Why do we need the Discovery Centre?
With around 360,000 annual visitors, the nature reserve needs a larger facility to engage with people, as well as decent office space and storage for staff and volunteers.
What educational facilities will be provided?
An important improvement will be flexible space for school parties and other educational groups. This will include separate toilet facilities and storage. For some time, reserve staff have been developing learning areas in four main habitats close to the Discovery Centre, where students will have direct contact with wildlife. This space can also accommodate meetings and lectures. Exhibitions will explain the importance of the reserve to all visitors.
What are the timescales?
- Construction commenced mid March 2019.
- The formal opening of the building is planned for April 2020, the 50th Anniversary of the Nature Reserve.
Why at this location?
The site where Lime Kiln Cottage stood has none of the international wildlife designations of the surrounding land. It has good views over special wildlife habitats and is close to four activity areas for educational groups: grassland, saltmarsh, shoreline and a birdwatching hide. In 2017, 220,000 visitors entered the reserve by walking past this location.
Why are you using concrete and steel?
A building of this type and dimensions, built on a shingle substrate, needs robust foundations. The architect's advice is that this is best achieved with a concrete base supported by piles. We are seeking to make the building as environmentally sustainable as possible, with Sweet Chestnut cladding and use of natural light and ventilation.
What green features are incorporated?
The building has been made using locally-sourced, Sweet Chestnut cladding. The design includes photovoltaic panels covering half the roof. The building and surrounding landscaping will provide many places for wild plants and animals to live. The ventilation will be passive and the heating will utilise air sourced heat pumps.
Who will run the Discovery Centre?
Sussex Wildlife Trust will manage the building and its operation. The Friends of Rye Harbour Nature Reserve will support the running of the building.
What difference will it make?
It will provide a warm and comfortable space, offering information, toilets, refreshments and a view, so people and educational groups can plan their visits in all weathers, all year round. This is especially important for visitors who have mobility challenges. It will enable people of all ages and abilities to discover more through increased numbers of educational visits, events, adult education, work experience, training, displays and interactive exhibits. It will improve the visitor experience and encourage year-round, repeat visits that will also benefit local tourism businesses.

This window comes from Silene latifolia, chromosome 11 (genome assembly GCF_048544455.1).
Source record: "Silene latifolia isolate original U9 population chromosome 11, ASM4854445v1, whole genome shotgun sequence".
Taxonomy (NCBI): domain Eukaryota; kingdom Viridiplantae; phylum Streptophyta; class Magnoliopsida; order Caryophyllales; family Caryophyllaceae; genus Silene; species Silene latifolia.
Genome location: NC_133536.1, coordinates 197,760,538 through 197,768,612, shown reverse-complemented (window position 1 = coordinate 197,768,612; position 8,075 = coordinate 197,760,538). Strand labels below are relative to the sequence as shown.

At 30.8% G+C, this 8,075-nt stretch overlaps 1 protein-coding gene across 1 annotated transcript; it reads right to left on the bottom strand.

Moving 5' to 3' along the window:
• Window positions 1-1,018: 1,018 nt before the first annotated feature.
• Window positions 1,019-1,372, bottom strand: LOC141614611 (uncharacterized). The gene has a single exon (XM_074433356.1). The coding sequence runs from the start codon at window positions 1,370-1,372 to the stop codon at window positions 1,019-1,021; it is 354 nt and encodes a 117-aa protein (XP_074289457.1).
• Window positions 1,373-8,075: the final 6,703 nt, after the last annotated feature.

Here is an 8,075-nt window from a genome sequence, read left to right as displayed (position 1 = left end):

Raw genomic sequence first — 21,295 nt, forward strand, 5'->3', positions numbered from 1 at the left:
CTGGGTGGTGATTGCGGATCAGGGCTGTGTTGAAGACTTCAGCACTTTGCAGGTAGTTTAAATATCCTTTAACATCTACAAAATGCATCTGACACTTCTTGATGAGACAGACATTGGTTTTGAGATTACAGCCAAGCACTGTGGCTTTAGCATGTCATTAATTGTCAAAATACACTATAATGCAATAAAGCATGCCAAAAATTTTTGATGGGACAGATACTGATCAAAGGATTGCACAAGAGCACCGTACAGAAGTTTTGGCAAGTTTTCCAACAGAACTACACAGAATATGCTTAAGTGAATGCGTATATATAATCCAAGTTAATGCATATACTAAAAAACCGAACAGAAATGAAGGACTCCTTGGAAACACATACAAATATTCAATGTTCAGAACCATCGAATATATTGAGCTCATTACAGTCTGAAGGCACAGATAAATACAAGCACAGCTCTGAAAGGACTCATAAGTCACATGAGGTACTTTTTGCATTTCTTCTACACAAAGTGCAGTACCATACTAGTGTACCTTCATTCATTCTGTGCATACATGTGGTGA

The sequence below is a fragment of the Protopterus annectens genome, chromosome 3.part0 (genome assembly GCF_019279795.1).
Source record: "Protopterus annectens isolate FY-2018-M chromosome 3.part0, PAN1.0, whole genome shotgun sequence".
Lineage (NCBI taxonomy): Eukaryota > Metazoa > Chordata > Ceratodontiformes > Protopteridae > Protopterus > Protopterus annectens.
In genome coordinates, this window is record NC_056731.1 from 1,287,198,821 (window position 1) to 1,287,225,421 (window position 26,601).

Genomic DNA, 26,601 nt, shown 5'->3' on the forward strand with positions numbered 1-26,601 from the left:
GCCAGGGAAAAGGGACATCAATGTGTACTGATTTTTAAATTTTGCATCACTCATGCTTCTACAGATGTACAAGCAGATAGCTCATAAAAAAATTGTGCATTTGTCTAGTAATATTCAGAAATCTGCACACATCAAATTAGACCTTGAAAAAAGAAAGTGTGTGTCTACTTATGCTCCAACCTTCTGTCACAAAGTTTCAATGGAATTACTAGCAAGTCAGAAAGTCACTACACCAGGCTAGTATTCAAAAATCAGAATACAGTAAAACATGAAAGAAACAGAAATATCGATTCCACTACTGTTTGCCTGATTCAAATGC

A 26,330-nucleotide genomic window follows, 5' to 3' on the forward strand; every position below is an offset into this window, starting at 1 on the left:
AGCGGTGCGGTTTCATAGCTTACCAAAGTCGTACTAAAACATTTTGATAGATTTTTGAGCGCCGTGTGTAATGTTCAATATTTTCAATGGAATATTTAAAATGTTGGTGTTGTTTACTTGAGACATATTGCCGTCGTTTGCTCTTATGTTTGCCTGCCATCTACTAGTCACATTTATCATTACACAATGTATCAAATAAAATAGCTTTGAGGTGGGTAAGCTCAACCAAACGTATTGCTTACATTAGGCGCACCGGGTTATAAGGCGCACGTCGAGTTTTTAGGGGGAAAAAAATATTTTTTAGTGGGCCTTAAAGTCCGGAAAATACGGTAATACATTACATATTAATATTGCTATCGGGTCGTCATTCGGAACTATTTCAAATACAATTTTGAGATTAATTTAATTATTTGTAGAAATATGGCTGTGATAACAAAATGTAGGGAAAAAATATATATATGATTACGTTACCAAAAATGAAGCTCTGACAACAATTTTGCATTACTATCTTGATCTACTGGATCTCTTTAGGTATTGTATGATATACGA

How much will it cost?
The building cost will be around £2.5m with the total project cost around £4.4m.
Isn’t that a lot?
Visitor centres built by various other Wildlife Trusts around the country have cost up to £12 million. Sussex Wildlife Trust looked very carefully at keeping costs to a minimum, whilst still building a first class facility for visitors and members.
Where will the money come from and how much has been raised?
So far, the total public fundraising appeal now stands at just over £300,000. Funds raised from Trusts, Foundations and public funding stand at £1,386,000, taking the total to £1,686,000. The Friends of Rye Harbour Nature Reserve has pledged £1,895,000, mostly a generous legacy from David and Joyce Layton. The current figure raised is £3,580,520, and the shortfall at the end of May 2019 is £826,000.
Why are you building it if you don’t have all the money yet?
It is quite normal for construction to start without all funding in place. Some funders prefer to contribute at a later stage. We have submitted a Stage 2 Heritage Lottery Fund application.
Will there be public toilets?
Yes, four, wheelchair accessible toilets. In addition, there will be three separate toilets for the use of educational groups. Wheelchair access to the building will be via ramps to the front and rear entrances.
What provision for sewage disposal?
The building will be connected to the main sewer.
Will there be refreshments?
A cafe will serve a menu of hot and cold drinks, cake, biscuits and simple hot food such as sandwiches and soup. The kitchen will enable the space to be used for events.
Will the cafe conflict with local businesses?
The range of refreshment on offer will be limited to avoid any competition with the existing businesses of Rye Harbour, which offer full catering, breakfasts and hot meals more than 600 metres away. We believe that Discovery Centre will be a major additional benefit to what the nature reserve already contributes to the local economy, especially the local tourism businesses. We already promote the local businesses that provide fuller menus, and will carry on doing so once the new Centre is open.
How can I get a better idea of the size?
The Discovery Centre will occupy all of the land where Lime Kiln Cottage stood.
Why didn't you carry on with Lime Kiln Cottage?
Lime Kiln Cottage was cramped, damp, cold and liable to flooding, last time in 2013. It was a poor place for volunteers, had no toilets and didn’t provide space for school groups, meaning education had to take place outdoors, in all weathers.
Aren’t you worried about vandalism?
This is a concern for such a remote building, but security surveillance has been installed.
For specific, regularly updated build FAQs, see here